The Hangover: Part III

May sees the latest instalment of the inexplicable comedy franchise spawned  by a crude film with a handful of good gags and a not nearly as clever structure  as it thought it had. Bradley Cooper, Ed Helms, and Zach Galifianakis this time  head to Mexico. So, more racist stereotypes, idiotic cameos, and crass humour.  But at least a different plot as we’re promised a character death… The Hangover is largely responsible for making  Galifianakis a star, and, given how dispensable he is from Bored to Death say, that’s an awful lot to set  against getting Cooper in the position where he could star in Silver Linings Playbook.

 

Man of Steel

On June 14th 300 director  Zack Snyder will unveil his first PG-13 film deliberately scripted as such.  Russell Crowe as Jor-El, Amy Adams as Lois Lane, Laurence Fishburne as Perry  White, Diane Lane and Kevin Costner as Martha and Jonathan Kent are all solid  casting choices, while Michael Shannon as General Zod is truly inspired. Against  that Henry Cavill as Superman is a gamble. The first non-American to don the  cape, he’ll struggle unless David S Goyer’s script eschews angst and that  doesn’t seem likely. Maybe this’ll be the origin story we didn’t know we needed,  but trying to Nolanise such an optimistic character seems like a folly.

THE LONE RANGER

 

World War Z

June 21st finally sees Brad Pitt’s UN worker try to prevent a  global zombie epidemic in an adaptation of the seminal Max Brooks novel by  Matthew Michael Carnahan, writer of the inert Lions for Lambs. The studio ordered massive  reshoots and the third act was rewritten by Drew Goddard so we’ll see if that  and the presence of Matthew Fox and David Morse can save proceedings. Director  Marc Foster was handpicked by Pitt, but reports have it that they ended up  communicating only by messages to a studio executive; perhaps because of small  mishaps like how production started before there was an agreed make-up design  for the zombies.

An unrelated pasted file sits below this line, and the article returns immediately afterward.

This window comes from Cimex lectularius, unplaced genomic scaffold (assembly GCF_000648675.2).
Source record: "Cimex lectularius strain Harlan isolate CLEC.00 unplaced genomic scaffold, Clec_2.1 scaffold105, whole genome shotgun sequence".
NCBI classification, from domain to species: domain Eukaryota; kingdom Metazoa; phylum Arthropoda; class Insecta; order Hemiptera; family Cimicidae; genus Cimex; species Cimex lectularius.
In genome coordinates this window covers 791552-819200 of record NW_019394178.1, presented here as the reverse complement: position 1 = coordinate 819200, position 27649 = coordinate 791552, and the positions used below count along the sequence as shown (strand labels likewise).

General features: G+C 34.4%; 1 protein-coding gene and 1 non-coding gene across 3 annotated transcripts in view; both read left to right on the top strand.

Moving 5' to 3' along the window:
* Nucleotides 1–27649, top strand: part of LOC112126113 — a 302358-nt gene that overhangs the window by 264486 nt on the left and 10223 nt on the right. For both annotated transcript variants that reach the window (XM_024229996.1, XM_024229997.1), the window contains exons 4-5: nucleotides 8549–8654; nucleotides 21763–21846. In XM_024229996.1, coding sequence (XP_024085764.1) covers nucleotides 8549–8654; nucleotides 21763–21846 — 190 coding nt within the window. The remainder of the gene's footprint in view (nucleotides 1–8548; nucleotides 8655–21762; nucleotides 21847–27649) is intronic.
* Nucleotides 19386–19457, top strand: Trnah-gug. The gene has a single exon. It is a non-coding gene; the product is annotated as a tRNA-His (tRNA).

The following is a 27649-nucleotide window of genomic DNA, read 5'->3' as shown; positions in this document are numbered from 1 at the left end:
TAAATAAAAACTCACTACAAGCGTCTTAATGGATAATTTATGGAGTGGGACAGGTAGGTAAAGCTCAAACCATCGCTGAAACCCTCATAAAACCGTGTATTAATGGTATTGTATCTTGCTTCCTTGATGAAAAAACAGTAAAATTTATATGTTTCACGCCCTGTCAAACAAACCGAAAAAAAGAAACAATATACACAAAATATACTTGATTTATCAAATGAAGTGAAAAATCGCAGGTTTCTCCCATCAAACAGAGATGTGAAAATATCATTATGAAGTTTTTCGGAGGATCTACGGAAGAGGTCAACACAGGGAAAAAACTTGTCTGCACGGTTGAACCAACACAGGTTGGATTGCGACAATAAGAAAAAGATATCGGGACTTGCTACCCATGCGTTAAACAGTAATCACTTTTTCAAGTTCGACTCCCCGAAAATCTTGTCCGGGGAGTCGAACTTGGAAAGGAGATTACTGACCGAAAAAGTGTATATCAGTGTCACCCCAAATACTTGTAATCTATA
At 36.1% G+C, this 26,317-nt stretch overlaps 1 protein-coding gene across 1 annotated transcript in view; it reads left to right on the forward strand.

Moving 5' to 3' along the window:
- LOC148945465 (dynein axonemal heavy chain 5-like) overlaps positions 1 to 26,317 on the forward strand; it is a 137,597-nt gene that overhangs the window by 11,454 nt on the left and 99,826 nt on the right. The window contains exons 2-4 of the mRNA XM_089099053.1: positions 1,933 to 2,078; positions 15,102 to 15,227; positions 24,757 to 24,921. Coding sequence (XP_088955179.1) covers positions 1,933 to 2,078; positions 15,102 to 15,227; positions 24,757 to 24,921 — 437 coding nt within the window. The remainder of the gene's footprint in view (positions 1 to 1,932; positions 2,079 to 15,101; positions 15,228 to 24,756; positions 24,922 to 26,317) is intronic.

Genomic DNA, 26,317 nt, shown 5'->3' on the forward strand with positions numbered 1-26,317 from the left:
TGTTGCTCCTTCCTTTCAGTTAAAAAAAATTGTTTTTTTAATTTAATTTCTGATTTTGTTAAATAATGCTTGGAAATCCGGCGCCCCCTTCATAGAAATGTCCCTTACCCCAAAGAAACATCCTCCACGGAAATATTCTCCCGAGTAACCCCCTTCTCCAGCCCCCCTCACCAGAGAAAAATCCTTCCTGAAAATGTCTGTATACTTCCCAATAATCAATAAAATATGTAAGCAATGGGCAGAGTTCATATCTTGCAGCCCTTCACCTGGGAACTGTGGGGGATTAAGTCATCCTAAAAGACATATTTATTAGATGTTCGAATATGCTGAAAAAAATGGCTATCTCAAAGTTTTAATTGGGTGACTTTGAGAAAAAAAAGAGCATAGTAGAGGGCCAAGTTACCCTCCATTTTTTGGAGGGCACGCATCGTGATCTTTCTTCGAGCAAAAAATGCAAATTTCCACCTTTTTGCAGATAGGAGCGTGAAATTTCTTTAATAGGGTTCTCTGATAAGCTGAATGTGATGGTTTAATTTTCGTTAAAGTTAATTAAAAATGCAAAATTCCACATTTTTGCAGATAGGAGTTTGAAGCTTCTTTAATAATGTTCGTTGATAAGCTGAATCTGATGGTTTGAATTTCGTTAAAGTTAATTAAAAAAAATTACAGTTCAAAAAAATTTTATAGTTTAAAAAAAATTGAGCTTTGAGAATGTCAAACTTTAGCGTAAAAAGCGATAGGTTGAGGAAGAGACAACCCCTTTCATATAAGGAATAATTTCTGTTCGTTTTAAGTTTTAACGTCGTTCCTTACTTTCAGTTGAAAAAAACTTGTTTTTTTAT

Pacific Rim

Guillermo Del Toro hasn’t made a film since 2008’s Hellboy II: The Golden Army. Talking Movies was rather hoping he’d never  make another one, and just stick to writing novels with Chuck Hogan, but  somebody has relented and financed a giant aliens versus men in giant robots  blockbuster. So, the last 5 minutes of Aliens but supersized and with bad CGI instead  of great VFX… Oh, and clockwork. It’s great to see Rinko Kikuchi’s stellar  turn in The Brothers Bloom rewarded with  a leading role opposite Charlie Hunnam as the mind-melding pilots fighting the  Kaiju water monsters in IMAX 3-D, but, even with Clifton Collins Jr, can this  work?

 

G.I. Joe: Retaliation

This film should have been released last  year but was pushed to this year (in one of the funniest stunts ever pulled by a  major studio) because Channing Tatum had some major hits just before its release and so they  wanted to do some reshoots, as he died in the first act. So a Superbowl ad,  warehouses full of toys, and Jon Chu’s original directorial vision be damned!  Here comes a completely different G.I. Joe:  Retaliation in which The Rock, Bruce Willis and Adrianne Palicki tackle  Cobra’s evil Jonathan Pryce, Arnold Vosloo, Lee Byung-Hun, and Ray Park in a  script from Zombieland’s writers – now  with added Tatum!